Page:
Some renewed hope surfaced Saturday in the ongoing Jason Kidd trade drama, leading officials from both the New Jersey Nets and the Dallas Mavericks to believe that there is a chance their endangered deal can be saved.
Yet with no deal done, going on four days after the clubs reached an agreement in principal on a trade that would send Kidd back to his original team, it's getting harder to classify this as a mere drama.
"This has been more like a mini-series," said one source close to the process. "But I think it's still alive. There's talk."
Kidd himself told reporters at All-Star Weekend in New Orleans, referring to Nets president Rod Thorn: "I talked to Rod [on Friday night] and all I can say is that they're still talking."
But the latest discussions, sources say, have not resolved the obstacle that arose Friday, when the Mavericks informed the Nets that they no longer want to include Jerry Stackhouse in the trade. It's a stance Dallas has clung to whether or not it still fears reprisals from the league office regarding quotes from Stackhouse on Wednesday which gave the impression that the teams had already arranged for the Nets to immediately buy out the 33-year-old's contract so the Mavericks could re-sign him after a 30-day waiting period.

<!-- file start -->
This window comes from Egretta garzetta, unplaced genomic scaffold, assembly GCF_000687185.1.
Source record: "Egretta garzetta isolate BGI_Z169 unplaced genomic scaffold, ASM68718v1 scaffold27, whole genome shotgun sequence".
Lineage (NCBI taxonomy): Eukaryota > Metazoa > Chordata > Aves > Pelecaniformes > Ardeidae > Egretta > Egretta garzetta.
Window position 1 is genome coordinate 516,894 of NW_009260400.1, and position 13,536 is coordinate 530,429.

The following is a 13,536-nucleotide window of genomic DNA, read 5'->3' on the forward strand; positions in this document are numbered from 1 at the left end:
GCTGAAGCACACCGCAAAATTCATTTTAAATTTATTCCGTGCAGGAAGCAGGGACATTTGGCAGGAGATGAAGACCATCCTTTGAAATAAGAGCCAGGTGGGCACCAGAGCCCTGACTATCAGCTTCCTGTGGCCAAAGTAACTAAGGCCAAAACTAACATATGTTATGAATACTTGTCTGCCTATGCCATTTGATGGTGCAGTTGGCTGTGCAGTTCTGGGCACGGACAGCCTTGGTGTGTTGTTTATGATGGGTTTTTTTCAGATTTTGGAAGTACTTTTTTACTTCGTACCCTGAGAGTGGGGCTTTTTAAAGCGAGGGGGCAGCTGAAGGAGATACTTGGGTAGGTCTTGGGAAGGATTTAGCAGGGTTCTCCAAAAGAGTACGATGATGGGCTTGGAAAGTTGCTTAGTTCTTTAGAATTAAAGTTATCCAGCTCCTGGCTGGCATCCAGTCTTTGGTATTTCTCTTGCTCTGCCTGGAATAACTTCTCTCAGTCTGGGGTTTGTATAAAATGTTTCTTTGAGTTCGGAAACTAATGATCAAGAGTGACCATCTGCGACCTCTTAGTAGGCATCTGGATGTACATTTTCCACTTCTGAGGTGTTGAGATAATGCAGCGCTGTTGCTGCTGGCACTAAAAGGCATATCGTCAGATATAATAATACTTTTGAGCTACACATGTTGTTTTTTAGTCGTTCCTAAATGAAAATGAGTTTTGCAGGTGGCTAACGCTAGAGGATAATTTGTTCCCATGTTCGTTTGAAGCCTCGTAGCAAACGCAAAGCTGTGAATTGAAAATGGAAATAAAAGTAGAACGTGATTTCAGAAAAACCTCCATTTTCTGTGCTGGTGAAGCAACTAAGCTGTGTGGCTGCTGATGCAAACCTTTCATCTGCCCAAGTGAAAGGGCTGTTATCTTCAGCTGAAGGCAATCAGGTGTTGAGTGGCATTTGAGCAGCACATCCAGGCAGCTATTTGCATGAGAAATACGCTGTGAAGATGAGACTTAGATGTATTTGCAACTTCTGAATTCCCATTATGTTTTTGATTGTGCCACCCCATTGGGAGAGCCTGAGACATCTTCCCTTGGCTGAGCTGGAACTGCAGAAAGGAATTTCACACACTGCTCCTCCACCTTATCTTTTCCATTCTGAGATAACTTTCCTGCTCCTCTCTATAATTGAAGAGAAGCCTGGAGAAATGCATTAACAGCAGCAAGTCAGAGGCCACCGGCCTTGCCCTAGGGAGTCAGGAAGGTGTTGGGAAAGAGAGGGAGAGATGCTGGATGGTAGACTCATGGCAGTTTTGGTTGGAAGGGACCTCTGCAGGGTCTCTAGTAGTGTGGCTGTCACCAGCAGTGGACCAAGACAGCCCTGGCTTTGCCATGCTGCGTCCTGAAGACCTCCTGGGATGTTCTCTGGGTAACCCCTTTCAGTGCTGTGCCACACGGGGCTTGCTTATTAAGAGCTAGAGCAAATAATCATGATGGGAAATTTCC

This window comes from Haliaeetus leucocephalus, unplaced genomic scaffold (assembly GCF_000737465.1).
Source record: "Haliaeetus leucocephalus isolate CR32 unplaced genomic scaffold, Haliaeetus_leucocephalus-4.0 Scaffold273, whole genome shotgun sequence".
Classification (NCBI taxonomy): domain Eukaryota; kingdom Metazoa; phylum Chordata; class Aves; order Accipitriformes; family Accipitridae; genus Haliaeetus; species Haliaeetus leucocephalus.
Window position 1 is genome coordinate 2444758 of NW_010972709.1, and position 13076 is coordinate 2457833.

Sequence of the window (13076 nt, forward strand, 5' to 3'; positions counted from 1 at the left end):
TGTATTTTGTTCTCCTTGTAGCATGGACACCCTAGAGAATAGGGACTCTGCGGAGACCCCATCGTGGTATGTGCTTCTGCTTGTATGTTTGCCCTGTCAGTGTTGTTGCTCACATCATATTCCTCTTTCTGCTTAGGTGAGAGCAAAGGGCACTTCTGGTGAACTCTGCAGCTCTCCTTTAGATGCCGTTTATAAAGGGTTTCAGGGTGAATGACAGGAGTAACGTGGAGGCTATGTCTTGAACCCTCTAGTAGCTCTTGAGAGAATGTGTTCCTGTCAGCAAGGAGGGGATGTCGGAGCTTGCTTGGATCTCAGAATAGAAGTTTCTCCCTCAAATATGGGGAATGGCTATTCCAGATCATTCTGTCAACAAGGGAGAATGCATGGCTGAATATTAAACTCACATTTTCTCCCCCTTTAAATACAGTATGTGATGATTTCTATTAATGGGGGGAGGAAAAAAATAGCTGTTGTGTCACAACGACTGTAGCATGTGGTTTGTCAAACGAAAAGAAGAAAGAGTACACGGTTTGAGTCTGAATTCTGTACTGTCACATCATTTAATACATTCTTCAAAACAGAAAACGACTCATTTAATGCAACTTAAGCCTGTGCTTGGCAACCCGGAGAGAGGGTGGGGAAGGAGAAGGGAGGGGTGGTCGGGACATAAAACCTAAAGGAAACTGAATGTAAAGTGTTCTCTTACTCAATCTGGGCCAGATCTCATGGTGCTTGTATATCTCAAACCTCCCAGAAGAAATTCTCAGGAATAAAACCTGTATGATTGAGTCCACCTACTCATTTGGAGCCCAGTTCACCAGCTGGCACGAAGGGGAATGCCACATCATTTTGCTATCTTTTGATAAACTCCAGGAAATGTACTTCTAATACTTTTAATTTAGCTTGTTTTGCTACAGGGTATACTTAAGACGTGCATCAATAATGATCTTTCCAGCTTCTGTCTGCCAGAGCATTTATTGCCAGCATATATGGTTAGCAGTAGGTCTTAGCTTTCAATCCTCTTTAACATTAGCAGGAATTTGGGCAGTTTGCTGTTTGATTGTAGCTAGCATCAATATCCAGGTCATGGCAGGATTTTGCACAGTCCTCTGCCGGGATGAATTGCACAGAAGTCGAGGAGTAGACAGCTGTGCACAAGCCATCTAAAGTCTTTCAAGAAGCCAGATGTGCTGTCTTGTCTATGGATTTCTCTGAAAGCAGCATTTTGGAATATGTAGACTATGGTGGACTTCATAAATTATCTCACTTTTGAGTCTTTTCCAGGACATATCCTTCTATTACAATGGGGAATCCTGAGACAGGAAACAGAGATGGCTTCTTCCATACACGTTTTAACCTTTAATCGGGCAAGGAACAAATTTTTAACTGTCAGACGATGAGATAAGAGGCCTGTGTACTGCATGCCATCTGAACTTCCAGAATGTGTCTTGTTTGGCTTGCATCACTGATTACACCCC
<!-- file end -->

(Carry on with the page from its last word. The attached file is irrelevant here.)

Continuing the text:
The Mavericks are still insisting on putting Trenton Hassell into the deal in Stackhouse's place. But sources say New Jersey remains resistant to the substitution, presumably because Hassell's guaranteed salary in 2009-2010 ($4.4 million) is more than twice as much as Stackhouse's guarantee that season ($2 million) and because Hassell might be less amenable to a buyout than Stackhouse. The long-term financial implications of taking back Hassell are thus less appealing to the Nets than the original deal with Stackhouse, even though both players would appear to be coming from similar salary brackets on paper.